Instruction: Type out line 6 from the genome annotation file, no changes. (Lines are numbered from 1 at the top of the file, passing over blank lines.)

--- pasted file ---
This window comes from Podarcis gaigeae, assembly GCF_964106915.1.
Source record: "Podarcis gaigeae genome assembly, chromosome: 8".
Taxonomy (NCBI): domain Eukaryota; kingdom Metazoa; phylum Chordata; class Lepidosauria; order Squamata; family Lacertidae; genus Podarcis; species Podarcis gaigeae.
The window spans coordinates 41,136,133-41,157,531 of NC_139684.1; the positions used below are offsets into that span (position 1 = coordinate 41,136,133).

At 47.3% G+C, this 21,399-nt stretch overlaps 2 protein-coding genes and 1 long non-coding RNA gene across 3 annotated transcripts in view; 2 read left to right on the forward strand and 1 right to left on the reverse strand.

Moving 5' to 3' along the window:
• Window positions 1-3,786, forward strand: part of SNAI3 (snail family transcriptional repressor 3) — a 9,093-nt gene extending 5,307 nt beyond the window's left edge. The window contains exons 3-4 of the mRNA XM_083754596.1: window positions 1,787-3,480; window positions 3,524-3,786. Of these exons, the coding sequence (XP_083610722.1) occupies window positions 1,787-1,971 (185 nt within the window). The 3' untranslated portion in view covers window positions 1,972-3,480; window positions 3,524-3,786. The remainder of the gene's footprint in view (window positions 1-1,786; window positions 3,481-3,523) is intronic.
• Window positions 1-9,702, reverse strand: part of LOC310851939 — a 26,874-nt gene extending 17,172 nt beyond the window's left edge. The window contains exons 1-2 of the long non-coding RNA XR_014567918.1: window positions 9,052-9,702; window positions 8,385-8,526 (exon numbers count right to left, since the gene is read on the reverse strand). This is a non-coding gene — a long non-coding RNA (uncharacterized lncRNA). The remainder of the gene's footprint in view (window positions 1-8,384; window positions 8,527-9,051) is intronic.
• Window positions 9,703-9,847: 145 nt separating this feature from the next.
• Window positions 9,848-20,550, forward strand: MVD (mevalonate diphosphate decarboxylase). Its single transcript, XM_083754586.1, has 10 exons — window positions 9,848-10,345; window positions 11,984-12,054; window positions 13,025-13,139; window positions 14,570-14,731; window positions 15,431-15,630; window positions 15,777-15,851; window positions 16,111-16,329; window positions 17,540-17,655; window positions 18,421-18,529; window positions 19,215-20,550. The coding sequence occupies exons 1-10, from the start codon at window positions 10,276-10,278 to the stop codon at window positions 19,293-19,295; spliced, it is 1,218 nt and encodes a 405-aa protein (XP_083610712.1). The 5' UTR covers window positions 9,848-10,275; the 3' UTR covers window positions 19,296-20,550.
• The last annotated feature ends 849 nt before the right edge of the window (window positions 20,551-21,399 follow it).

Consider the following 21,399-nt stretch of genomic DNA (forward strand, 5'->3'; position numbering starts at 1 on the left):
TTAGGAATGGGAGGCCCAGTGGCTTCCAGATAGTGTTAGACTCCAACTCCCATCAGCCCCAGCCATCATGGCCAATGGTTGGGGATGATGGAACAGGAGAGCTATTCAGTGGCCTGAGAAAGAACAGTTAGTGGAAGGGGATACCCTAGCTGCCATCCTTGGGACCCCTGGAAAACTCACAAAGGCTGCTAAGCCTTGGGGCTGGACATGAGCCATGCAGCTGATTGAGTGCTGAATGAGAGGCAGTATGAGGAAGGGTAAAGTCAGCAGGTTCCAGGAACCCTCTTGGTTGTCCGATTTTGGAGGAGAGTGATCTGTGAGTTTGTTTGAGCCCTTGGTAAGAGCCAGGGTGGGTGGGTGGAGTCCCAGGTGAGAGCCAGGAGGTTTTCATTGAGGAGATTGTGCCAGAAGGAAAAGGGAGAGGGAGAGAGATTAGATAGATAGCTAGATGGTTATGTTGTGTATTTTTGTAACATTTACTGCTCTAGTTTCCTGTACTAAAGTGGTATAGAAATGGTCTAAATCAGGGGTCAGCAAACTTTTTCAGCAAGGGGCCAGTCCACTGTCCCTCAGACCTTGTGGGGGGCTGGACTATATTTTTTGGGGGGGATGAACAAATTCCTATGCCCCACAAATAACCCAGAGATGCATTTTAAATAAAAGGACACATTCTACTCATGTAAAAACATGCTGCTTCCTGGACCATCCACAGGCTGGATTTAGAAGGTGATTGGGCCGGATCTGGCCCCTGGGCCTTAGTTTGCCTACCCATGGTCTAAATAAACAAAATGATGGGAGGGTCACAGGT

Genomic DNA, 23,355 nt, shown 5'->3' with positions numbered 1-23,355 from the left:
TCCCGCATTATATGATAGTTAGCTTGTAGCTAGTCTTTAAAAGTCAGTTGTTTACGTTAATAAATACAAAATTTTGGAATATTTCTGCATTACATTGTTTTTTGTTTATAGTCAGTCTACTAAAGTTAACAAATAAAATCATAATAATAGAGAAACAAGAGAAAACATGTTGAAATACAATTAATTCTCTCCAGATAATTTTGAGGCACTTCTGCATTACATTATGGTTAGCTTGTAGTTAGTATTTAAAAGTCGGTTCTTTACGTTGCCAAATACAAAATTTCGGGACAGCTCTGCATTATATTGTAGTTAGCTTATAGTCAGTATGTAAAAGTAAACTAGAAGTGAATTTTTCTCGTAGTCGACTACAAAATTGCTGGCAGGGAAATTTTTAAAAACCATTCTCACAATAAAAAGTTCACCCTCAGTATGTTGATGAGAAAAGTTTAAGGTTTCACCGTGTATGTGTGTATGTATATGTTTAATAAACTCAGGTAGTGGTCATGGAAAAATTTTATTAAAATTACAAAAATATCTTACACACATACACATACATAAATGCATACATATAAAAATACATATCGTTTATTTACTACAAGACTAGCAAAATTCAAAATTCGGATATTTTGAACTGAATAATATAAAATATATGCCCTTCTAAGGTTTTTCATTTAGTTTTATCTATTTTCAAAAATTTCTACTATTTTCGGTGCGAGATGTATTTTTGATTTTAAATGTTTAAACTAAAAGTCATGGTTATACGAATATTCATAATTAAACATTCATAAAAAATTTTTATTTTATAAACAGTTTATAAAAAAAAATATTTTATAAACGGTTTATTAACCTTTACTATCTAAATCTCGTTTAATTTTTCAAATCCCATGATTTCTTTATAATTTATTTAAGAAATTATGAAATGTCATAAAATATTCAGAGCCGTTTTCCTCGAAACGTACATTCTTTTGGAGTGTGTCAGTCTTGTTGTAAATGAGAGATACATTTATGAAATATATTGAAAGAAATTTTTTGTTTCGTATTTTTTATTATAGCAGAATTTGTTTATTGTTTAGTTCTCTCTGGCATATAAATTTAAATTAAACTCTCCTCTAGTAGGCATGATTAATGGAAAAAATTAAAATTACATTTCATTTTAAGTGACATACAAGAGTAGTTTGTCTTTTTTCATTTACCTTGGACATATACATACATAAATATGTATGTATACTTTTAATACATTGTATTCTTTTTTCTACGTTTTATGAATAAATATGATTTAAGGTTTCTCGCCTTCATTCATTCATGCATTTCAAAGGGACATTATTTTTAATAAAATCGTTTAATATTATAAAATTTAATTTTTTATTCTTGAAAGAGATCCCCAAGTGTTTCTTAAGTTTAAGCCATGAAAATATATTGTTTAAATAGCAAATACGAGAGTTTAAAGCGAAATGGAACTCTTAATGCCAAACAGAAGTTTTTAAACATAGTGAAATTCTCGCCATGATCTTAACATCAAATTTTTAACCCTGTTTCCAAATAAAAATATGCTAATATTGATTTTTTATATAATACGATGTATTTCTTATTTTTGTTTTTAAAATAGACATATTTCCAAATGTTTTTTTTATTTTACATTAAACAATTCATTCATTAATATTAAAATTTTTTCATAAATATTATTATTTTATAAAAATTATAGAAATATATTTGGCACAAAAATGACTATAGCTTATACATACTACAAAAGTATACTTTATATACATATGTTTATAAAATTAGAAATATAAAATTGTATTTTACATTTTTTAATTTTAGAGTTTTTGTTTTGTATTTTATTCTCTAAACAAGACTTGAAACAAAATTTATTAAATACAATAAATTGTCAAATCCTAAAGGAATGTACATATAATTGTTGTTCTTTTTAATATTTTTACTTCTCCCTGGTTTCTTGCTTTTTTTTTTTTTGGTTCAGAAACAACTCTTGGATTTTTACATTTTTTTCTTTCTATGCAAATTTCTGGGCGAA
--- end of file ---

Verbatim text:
Moving 5' to 3' along the window: